First of all, disclosure is under attack.
"Just because it may be constitutional to impose these disclosure rules, doesn't mean it makes for sound policy," said Michael Boos, counsel to the group Citizens United.
The federal ban on foreign donors faces a court challenge. House Republicans plan to vote next week to kill off public financing in presidential elections.
And the Center for Competitive Politics, an anti-regulation group, wants to undo the century-old ban on corporate contributions to federal candidates.
That was one of the first campaign finance laws on the books. The center says the corporate world now is far different from what it was in 1907, when Congress imposed the ban.
Even though Election Day is almost two years away, a shadowy political organization with ties to the agriculture industry is already on the air with negative ads attacking North Dakota’s Democratic Senator Kent Conrad. The American Future Fund, as profiled in People For the American Way’s report Citizens Blindsided, is run by GOP operatives in Iowa and funded by anonymous donors who likely have ties to Big Agriculture.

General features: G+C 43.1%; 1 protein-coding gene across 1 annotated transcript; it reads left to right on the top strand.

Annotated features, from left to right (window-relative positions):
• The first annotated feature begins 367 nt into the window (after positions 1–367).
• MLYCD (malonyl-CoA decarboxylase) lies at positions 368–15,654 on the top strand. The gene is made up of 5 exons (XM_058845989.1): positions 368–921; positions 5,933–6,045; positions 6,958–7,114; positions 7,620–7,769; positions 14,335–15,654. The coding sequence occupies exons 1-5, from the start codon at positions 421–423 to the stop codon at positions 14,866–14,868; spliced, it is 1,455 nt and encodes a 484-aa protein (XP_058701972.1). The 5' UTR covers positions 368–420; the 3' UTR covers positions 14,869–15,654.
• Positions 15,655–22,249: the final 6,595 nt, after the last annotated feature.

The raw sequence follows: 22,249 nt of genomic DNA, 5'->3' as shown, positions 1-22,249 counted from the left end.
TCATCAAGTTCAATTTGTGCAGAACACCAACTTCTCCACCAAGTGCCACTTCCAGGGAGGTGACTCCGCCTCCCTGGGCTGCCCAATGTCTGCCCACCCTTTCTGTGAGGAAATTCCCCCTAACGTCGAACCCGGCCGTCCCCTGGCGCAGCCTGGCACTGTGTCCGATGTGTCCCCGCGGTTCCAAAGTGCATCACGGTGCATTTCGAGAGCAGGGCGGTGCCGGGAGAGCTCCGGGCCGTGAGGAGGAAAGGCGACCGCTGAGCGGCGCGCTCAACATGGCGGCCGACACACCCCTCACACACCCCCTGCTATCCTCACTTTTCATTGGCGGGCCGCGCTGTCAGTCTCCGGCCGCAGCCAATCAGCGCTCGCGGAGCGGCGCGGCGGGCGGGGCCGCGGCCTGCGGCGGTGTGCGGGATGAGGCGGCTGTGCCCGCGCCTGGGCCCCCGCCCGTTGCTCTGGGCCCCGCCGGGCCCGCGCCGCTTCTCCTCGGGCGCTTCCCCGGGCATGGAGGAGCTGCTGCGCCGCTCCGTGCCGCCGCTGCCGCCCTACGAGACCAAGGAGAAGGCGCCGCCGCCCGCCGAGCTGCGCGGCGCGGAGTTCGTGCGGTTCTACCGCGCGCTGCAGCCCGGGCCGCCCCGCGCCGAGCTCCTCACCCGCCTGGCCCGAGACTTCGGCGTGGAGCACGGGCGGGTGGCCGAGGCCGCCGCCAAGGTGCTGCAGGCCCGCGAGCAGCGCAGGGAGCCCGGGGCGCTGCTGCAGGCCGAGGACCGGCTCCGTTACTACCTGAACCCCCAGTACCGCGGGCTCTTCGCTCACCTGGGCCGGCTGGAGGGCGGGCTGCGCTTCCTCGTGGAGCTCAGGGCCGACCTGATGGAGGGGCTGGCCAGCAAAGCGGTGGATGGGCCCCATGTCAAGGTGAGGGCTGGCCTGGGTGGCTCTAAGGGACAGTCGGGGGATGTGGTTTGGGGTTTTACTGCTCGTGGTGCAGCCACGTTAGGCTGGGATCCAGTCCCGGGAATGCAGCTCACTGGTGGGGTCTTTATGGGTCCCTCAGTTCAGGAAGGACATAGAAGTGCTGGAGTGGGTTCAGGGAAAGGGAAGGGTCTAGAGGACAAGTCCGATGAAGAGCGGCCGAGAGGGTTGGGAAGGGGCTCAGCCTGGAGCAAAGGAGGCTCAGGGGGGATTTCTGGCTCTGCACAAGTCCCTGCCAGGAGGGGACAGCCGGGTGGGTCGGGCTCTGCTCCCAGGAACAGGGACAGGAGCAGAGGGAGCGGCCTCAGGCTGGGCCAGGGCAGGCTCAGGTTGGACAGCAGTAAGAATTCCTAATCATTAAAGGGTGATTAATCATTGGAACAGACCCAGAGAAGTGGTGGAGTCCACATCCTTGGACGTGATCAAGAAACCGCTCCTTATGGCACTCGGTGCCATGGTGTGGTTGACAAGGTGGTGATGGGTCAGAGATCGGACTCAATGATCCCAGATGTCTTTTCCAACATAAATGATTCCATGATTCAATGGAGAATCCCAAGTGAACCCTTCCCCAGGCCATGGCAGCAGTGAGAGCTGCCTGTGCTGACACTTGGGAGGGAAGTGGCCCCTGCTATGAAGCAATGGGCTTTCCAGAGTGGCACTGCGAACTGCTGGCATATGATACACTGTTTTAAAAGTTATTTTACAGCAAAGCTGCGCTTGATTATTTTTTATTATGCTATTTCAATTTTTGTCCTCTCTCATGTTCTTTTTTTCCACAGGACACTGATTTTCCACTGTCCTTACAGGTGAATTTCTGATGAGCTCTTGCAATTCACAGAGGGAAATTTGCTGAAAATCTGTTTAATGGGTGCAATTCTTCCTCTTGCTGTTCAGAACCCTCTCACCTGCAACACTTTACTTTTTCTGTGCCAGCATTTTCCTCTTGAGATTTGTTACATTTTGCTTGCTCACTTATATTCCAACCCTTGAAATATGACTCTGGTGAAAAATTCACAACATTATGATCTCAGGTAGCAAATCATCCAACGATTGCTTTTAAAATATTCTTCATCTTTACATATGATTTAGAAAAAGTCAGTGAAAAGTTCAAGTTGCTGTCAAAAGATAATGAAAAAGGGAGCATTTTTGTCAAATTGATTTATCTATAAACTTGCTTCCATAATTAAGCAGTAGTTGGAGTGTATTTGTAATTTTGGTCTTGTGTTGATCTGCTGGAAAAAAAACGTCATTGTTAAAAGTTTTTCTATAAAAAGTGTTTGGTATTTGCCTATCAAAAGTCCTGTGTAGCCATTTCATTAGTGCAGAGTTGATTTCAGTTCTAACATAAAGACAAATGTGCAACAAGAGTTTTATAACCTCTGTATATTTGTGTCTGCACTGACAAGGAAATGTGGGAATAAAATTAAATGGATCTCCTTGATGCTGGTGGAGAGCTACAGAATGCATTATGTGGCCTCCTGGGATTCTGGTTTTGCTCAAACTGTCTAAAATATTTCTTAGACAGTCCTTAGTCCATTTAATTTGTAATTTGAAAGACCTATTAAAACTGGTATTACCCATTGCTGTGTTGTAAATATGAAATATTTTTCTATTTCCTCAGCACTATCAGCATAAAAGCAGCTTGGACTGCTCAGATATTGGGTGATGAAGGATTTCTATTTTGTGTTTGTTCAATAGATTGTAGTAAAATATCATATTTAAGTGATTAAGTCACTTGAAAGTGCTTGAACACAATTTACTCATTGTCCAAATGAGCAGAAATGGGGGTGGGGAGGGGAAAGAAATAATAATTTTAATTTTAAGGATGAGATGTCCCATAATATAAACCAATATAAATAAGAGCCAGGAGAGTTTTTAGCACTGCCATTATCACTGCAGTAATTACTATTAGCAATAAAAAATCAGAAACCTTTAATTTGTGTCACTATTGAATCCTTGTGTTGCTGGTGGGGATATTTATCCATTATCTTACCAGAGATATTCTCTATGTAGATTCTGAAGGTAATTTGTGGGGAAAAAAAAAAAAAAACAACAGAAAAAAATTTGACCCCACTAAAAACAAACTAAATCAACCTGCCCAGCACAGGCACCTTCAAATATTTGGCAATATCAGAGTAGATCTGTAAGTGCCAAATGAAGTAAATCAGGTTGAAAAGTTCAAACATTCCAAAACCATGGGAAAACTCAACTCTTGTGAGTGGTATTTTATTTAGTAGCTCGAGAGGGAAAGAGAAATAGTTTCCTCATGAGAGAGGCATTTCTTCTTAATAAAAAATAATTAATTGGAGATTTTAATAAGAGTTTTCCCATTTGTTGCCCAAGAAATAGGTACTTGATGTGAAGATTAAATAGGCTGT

A New York Times report traced the group’s founding to the ethanol industry and their lobbyists, and Dan Morain of the Sacramento Bee wrote that groups like the AFF “operate in the shadows. Their donors are anonymous. The power behind them is rarely apparent. It’s impossible to track the exact amounts they spend on campaigns in any timely fashion.” The AFF is also responsible for running some of the midterm elections most misleading and disgraceful ads, including one spot that viciously attacked Iowa Congressman Bruce Braley over the Park 51 Islamic Community Center in New York.
Now, barely two months after the midterm election, the AFF is on the air in North Dakota criticizing Senator Conrad, who is up for reelection in 2012. The AFF spent over $10 million of secret money to sway the last election, and three good-government groups asked for an investigation into the AFF’s status as a 501(c)4 nonprofit. 501(c)4 groups don’t have to publicly disclose their donors but also cannot spend the majority of their money to influence elections. The AFF’s new ad campaign, which calls on North Dakota voters to “call Kent Conrad” rather than to vote against him, may be their attempt to avoid a possible IRS investigation into the amount of their political spending. But the AFF’s early spending shows that even though the midterm elections are over, political groups like the AFF with little transparency or supervision are gearing up to play an even larger role in the 2012 elections.